Thursday, January 17, 2013

Waco's L-3 aircraft plant keeps flying high in weak economy

Waco’s L-3 Communications plant, which modifies military and commercial aircraft, has seen its employment soar by 300 in the past two years, and the company is holding a job fair this week to fill another 100 positions.

About 2,300 people work for L-3 locally, most at its sprawling complex at Texas State Technical College airport.

The plant recently added 150 parking spaces and likely will enlarge the cafeteria, spokesman Lance Martin said.

Erecting additional hangar space is not out of the question, he said.

The city’s largest industrial employer invites job seekers to visit the Waco Hilton at Franklin Avenue and University Parks Drive on Friday and Saturday.

L-3 has been bucking national trends and growing despite a sluggish economy. Talk of the “fiscal cliff” and cuts in defense spending barely made a ripple at the plant, which had 100 layoffs in 2003 and another 55 in early 2011, but now is enjoying growth that apparently will continue.

“We have steady work on both the military and commercial side,” Martin said. “Our hangars are full.”

That’s a telling statement considering hangar space at L-3 in Waco has risen from 85,000 square feet in 1985, when the plant was operated by Electrospace Systems, to 500,000 square feet today and possibly expanding.

For security reasons, L-3 remains tight-lipped about projects going on behind closed doors. But Martin confirmed the plant performs maintenance and system upgrades on Navy P-3 aircraft that fly surveillance missions and on Air Force C-130 transport planes.

Martin said L-3 also has benefited from “several international wins,” including collaboration with an Italian company to build C-27J tactical airlift planes for the Royal Australian Air Force.

The planes would be made in Italy and flown to L-3, where crews will install customized features. C-27J crafts have been used domestically to haul supplies to victims of Hurricane Sandy in the Northeast.

L-3 has built a reputation for installing luxury interiors on jets flown by dignitaries and foreign heads of state. It recently received delivery of two Boeing Business Jet 747-8 aircraft on which it will install entertainment, lighting and sound-dampening systems.

Nick Farah, president of L-3’s Platform Integration division in Waco, issued this statement: “Our growth has been driven by winning new business, enabled by additional hangar space and more efficient operations. The biggest challenge moving forward is that we’re literally bursting at the seams now, so more hangar space, parking and other infrastructure will be needed.”

Waco City Manager Larry Groth said L-3’s presence is something the city can rely upon during good times and bad.

“It’s the big one, in terms of job numbers, but it also has created spinoff companies that give us a powerful aviation sector and adds to the diversity of our local economy,” Groth said. “These companies typically create high-tech jobs that pay good wages.”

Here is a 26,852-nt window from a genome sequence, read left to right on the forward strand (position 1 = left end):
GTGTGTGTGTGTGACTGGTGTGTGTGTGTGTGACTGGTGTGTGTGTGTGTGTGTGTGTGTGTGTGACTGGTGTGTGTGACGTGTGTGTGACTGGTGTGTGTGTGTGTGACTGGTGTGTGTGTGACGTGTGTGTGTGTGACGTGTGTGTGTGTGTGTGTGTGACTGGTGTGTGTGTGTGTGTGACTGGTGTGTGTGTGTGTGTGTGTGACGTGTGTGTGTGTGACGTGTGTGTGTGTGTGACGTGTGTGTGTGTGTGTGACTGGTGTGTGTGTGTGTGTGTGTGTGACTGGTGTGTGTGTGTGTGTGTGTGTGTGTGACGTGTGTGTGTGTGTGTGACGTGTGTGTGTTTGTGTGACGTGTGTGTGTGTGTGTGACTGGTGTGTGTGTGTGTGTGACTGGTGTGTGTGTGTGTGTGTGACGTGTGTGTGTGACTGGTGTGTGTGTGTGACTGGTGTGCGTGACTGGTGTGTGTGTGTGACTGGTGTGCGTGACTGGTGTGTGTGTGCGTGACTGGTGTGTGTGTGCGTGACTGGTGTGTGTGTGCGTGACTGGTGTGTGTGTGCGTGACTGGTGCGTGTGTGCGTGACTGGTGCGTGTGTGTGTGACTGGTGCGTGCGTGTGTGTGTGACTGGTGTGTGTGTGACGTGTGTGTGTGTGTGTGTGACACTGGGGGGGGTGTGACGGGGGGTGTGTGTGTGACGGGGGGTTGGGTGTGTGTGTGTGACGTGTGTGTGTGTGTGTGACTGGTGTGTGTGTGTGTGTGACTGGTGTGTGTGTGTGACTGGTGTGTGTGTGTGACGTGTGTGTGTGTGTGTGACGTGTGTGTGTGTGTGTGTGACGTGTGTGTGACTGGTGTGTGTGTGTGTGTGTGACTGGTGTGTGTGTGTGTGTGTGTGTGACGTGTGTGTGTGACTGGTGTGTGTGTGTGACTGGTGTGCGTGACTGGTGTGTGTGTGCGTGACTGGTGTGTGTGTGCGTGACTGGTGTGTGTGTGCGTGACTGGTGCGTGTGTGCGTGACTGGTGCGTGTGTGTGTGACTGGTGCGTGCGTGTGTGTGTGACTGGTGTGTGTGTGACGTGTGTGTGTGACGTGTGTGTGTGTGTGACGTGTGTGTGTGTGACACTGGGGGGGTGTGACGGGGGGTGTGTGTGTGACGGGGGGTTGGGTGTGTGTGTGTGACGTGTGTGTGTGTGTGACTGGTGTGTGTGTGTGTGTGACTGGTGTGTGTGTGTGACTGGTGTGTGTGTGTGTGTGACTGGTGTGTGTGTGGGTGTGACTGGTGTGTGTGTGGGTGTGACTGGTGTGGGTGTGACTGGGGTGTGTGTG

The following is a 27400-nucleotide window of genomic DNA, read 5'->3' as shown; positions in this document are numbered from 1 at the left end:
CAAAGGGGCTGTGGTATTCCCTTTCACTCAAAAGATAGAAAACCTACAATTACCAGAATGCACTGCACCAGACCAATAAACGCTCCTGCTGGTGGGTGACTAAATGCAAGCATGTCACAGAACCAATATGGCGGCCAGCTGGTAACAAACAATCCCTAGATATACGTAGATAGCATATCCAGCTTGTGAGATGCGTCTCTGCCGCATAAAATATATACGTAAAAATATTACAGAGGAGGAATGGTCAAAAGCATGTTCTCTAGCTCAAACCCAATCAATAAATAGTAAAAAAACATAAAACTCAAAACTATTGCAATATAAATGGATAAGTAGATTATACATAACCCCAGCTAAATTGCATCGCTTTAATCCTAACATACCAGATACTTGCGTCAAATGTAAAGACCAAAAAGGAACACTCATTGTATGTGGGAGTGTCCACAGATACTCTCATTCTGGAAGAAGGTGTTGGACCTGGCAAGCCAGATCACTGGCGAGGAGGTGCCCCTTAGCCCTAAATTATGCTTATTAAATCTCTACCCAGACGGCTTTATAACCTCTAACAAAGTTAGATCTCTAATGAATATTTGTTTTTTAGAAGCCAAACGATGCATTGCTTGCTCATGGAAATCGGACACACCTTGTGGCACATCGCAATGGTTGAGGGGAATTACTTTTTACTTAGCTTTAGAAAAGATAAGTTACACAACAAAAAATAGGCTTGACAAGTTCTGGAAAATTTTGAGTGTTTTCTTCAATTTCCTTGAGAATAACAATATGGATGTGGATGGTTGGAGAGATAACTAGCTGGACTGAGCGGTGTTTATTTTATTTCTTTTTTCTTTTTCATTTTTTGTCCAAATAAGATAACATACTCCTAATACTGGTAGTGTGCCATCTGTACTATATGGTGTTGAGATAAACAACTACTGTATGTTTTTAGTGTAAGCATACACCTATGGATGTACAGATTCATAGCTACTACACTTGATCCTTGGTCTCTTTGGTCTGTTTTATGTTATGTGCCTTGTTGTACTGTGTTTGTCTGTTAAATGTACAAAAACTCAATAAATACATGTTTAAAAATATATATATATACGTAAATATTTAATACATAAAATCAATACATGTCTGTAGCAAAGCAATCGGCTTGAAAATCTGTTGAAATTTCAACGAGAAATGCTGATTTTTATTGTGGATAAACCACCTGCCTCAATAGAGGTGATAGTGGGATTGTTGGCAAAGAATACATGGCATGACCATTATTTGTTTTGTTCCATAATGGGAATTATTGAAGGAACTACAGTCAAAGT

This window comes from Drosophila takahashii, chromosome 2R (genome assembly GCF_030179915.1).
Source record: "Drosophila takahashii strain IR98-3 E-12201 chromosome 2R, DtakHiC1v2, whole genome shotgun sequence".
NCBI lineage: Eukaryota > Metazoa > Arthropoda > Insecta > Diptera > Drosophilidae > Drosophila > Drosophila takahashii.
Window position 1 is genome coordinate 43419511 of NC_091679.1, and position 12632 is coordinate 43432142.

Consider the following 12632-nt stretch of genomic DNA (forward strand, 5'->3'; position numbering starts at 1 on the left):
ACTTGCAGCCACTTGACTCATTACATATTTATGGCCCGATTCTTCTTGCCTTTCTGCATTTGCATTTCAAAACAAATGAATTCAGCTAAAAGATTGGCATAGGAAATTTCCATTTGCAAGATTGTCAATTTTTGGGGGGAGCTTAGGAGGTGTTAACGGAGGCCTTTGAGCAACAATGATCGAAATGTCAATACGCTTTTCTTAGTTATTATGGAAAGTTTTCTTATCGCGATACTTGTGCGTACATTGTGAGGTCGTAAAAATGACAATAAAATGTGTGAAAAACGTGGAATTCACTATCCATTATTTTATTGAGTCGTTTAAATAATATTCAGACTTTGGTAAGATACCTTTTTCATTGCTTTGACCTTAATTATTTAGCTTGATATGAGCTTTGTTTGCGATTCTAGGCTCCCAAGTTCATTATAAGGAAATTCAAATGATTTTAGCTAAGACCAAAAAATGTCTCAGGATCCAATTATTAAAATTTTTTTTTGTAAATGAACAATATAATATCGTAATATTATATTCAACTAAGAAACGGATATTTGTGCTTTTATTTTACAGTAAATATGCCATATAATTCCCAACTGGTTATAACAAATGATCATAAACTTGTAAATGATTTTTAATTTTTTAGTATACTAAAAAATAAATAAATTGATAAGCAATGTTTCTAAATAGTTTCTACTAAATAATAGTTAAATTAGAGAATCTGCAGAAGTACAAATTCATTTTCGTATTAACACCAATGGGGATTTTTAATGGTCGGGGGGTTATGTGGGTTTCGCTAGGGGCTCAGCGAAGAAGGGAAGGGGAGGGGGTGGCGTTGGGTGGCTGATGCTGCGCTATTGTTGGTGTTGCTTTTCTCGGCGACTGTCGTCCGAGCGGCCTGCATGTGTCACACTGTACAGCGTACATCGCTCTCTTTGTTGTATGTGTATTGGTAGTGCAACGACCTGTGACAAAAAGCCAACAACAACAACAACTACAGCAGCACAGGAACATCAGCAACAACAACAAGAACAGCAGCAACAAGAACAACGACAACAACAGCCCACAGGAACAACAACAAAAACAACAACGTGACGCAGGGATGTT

L-3’s last major expansion came in 2009, when it built an 87,000-square-foot, $10 million hangar. It received $2 million from the Waco-McLennan County Economic Development Corp. fund, the largest amount from that pool up to that time.

History in Waco

The New York-based company bought the plant in 2002 from Raytheon, a defense giant whose Waco operations reportedly lost money between 1999 and 2001. A series of layoffs created a wave of concern, with several employees sending email messages to the Tribune-Herald predicting a dire future. Some suggested the plant would close if Raytheon could not find a buyer.

L-3, a growing force in the high-tech and aerospace industries, closed a $1.13 billion package deal in late 2002 that included Raytheon’s Waco plant and other properties in Greenville, Texas; Lexington, Ky.; and Avalon, Australia.

Still, the layoffs continued, as L-3 sought to cut overhead. Employment dropped to between 1,500 and 1,600 at the Waco facility that once boasted 1,800 employees and 400 independent contractors.

City of Waco leaders grew concerned and asked the company to address community fears that L-3 was poised to close Waco operations to focus on other properties it acquired from Raytheon.

Founder and chairman Frank Lanza flew to Waco and assured employees and city leaders the company had big plans for the facility.

Since then, L-3 has experienced ups and downs as it won contracts while others expired. But the trend continues upward, officials said.

“Local organizations like the Waco chamber, Texas State Technical College, city of Waco, McLennan County and Texas Workforce Commission make this a very business-friendly environment, and we appreciate their advocacy in helping us grow,” Farah said.

Martin said L-3 began to prosper when the Air Force and Navy began to emphasize operation readiness.

“We became a one-stop shop for maintenance and upgrades involving their aircraft,” he added.

Among the biggest challenges L-3 faces is finding qualified employees, so it frequently hosts job fairs.

“National demand for these people is intense, and there is a lot of competition within the industry,” Martin said.

L-3 partners with Texas State Technical College on a program titled Aviation Career Education. The company pays tuition and other costs for students who begin working at L-3 about halfway through their coursework. It targets mechanics and electricians.

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